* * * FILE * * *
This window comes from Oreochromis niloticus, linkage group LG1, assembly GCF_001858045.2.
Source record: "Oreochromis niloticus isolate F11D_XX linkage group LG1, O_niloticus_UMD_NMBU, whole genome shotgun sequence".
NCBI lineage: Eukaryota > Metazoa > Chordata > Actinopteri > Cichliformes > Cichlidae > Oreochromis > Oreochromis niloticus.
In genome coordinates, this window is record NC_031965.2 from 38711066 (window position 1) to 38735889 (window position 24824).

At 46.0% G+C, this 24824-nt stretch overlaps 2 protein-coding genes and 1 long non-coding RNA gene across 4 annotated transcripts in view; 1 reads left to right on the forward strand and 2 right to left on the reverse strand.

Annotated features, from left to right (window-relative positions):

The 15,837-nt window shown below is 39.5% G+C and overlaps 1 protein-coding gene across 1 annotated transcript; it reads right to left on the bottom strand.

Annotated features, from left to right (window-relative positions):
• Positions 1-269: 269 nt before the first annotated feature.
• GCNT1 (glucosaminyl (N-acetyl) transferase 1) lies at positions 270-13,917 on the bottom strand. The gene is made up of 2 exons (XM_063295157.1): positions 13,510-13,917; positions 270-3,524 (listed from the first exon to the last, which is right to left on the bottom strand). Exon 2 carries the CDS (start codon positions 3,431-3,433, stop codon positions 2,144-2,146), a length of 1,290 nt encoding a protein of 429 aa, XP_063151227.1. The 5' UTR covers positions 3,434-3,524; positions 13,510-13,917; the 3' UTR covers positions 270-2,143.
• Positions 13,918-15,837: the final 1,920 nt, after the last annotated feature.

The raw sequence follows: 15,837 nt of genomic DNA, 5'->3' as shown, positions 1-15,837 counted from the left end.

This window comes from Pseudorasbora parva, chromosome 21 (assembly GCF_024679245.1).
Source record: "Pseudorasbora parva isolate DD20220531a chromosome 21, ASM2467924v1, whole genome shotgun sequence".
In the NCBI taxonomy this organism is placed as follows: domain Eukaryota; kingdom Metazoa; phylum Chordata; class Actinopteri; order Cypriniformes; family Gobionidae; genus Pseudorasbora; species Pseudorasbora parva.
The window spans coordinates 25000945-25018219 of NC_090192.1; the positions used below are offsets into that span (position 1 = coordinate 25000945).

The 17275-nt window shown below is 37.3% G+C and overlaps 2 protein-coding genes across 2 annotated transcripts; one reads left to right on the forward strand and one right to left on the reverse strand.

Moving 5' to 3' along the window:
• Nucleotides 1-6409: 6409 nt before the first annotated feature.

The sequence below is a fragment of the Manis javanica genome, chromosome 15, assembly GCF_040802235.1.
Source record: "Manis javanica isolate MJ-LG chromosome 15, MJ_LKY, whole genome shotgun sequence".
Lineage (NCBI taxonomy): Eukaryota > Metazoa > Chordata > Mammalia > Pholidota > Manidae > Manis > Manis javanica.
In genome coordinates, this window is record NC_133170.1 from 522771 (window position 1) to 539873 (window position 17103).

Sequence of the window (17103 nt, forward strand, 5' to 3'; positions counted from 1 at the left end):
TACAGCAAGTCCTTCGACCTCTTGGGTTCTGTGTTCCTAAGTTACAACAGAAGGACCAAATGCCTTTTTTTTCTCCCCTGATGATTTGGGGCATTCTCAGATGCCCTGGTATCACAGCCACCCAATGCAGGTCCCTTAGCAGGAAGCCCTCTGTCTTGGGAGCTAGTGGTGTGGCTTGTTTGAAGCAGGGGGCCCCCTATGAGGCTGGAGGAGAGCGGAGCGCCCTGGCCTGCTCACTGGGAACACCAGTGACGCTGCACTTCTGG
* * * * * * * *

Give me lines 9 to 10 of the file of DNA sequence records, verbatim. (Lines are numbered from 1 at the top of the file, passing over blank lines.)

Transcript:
• Positions 1-269: 269 nt before the first annotated feature.
• GCNT1 (glucosaminyl (N-acetyl) transferase 1) lies at positions 270-13,917 on the bottom strand. The gene is made up of 2 exons (XM_063295157.1): positions 13,510-13,917; positions 270-3,524 (listed from the first exon to the last, which is right to left on the bottom strand). Exon 2 carries the CDS (start codon positions 3,431-3,433, stop codon positions 2,144-2,146), a length of 1,290 nt encoding a protein of 429 aa, XP_063151227.1. The 5' UTR covers positions 3,434-3,524; positions 13,510-13,917; the 3' UTR covers positions 270-2,143.